How will these resources help you?

The majority of school history, especially that which centres on science and medicine, tends to be taught from a western point of view, focusing on European practitioners. However, this ignores the events and developments that took place in other cultures and can mean that pupils consider certain time periods and themes only from a western perspective. By looking at the developments in knowledge from different societies we can reframe our Euro-centric historical understanding. It can often feel overwhelming to research and teach the history of an unfamiliar culture or country, so by focussing on one event, or in this case one institution and its scholars – the ‘House of Wisdom’ (Bait-ul-Hikma) – we can ground and focus our study.

The House of Wisdom

The House of Wisdom: How Arabic Science Saved Ancient Knowledge and Gave Us the Renaissance

by Jim Al-Khalili, published by Penguin Books, (2012), 9780143120568

Arabic science and medicine thrived during the middle ages, while Western Europe experienced the ‘dark ages’. Some of this innovation centred on ‘The House of Wisdom’, established in Baghdad in 830 AD. Here scholars made numerous scientific and technological advances in mathematics, medicine, astronomy and chemistry, including developing the techniques of distillation and crystallisation still used today. They also developed the basis of the scientific method that is the cornerstone of modern science. Scholars translated and disseminated knowledge from other cultures, in some cases preserving knowledge that would otherwise have been lost, such as Greek science texts written 1,000 years earlier. In this illustrated book Al-Khalili details how innovations that we consider to be ‘Western’ achievements had their origins firmly in Arabic science. This is a good opportunity to discuss with pupils how scientific knowledge and discoveries continually build on previous knowledge – they are not one-off events.

Understanding the context

The Golden Age of Baghdad

by Richard Platt, published by Collins, (2017), 9780008208950

This book is suitable for KS2 and KS3. It provides a great overview for pupils, not only of the scientific and medical advancements, but also a picture of what life was like at the time for ordinary people, from schools to clothing. The impact of the 'golden age' of Baghdad on science and maths, as well as our language and culture today is discussed, illustrating how different cultures have fed into all aspects of our society. The book goes on to outline the changes that contributed to the decline of the city and the House of Wisdom, including the Crusades, Mongol invasion and natural disasters. This is a good opportunity to discuss with pupils why some countries carried out more scientific research than others and what may cause this to change over time. What factors are needed to facilitate the study of science and maths? You could discuss the quote by the Arab historian Ibn Khaldun (1332–1406) 'Science thrives in only affluent societies'. Do pupils think this is still the case today?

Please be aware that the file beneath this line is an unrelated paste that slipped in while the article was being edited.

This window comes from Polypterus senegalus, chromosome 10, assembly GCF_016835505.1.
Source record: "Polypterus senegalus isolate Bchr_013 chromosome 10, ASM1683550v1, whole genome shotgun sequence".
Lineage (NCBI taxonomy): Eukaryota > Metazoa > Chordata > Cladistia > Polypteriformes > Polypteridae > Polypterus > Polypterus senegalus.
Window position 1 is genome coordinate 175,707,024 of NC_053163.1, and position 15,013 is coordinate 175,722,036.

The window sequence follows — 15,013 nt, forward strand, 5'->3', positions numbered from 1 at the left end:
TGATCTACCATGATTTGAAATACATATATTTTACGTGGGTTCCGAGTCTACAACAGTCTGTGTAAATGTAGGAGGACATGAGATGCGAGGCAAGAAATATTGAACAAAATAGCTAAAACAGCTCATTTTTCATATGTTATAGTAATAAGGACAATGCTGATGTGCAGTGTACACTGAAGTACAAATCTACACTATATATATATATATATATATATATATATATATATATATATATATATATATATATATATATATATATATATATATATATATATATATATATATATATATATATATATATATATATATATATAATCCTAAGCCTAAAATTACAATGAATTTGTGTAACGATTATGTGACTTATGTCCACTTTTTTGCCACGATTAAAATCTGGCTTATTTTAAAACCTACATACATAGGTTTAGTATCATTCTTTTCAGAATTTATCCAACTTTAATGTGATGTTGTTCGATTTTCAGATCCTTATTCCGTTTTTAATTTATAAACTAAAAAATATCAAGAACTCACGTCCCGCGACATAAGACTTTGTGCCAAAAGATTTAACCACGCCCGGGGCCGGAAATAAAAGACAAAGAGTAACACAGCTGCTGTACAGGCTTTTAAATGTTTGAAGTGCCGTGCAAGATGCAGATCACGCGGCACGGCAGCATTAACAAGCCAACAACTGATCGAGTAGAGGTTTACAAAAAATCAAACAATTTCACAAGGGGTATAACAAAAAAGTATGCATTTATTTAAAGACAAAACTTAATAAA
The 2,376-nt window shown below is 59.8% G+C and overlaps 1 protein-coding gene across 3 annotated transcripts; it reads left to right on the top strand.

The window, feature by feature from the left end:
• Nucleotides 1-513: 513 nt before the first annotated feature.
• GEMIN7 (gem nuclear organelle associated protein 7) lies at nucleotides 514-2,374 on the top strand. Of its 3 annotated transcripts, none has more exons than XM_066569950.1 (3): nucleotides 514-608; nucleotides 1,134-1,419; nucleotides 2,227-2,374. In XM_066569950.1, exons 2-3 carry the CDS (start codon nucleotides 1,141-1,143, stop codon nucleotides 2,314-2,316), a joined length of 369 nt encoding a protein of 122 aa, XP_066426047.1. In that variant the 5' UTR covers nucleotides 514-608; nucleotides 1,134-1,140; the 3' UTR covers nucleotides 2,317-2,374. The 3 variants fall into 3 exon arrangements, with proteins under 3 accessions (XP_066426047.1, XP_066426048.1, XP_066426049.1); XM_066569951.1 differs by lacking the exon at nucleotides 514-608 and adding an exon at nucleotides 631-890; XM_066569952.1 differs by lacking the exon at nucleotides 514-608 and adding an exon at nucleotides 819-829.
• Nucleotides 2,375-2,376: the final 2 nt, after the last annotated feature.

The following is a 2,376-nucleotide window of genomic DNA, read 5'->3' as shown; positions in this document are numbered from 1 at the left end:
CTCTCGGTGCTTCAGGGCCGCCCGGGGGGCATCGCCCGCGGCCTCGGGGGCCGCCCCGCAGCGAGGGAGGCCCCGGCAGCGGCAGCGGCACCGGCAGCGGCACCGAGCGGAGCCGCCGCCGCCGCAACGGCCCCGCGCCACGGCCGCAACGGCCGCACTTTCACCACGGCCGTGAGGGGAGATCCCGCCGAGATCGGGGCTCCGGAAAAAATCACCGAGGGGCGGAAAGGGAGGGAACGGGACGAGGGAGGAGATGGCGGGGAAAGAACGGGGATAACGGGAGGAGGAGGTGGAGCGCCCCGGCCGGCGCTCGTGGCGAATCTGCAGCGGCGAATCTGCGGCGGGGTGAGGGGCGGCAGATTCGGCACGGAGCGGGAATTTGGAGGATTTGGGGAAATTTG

Developments in medicine

The Amazing Discoveries of Ibn Sina

by Fatima Sharafeddine, illustrated by Intelaq Mohammed Ali, published by Groundwood Books, (2015), 9781554987108

This wonderfully illustrated book goes into detail about the life of Ibn Sina (980–1037), known in the west as Avicenna) a hugely important figure in the development of medicine and understanding about the body. Ibn Sina was one of the many scholars associated with the House of Wisdom in Baghdad. He was strongly influenced by the work of Galen and Hippocrates, producing new medical knowledge based on their publications. Ibn Sina wrote The Canon of Medicine, thought by some to be the most influential medical book of the Middle Ages. It was used for teaching medicine for several centuries in both the Arabic world and Europe. He developed a system of medicine known today as holistic medicine, in which physical and psychological factors, drugs and diet are combined to treat a patient.

Analysing historical objects

World Digital Library: The Canon of Medicine by Ibn Sina

published by The U.S. Library of Congress

A copy of The Canon of Medicine is available to view online, providing pupils with the opportunity to study and analyse this ancient object. Despite the fact that many pupils will not be able to read the Arabic text, they can use their detective skills to see what they can deduce from the object itself. Can they make an educated guess about who it was meant for – ordinary people or scholars? Why was it decorated in the way that it was? What is it made of? Are there any similarities to textbooks today? (for example, they could look out for headings and coloured key words). Is there anything missing here that you might expect to see in a medical book? Is there any indication of changes to the text after it was copied? Lastly, they could look at details from the archive to see what extra information that provides.

Audiovisual clip

Science and Islam - Islamic Medicine

published by BBC, (2009)

This clip explores the very high rank in which medicine has always been held in by all representatives of Islamic societies.

Further Materials

Destiny Disrupted: A History of the World Through Islamic Eyes by Tamim Ansary, published by PublicAffairs, (2010), 9781586488130 Find this book
Ibn al-Haytham: The Man Who Discovered How We See by Libby Romero, published by National Geographic Society, (2016), 9781426325007 Find this book
Rose Parkin is a freelance science editor, working in educational publishing. She is also a medical history and humanities student, studying for an MA at the University of York.

Text © Rose Parkin, 2020.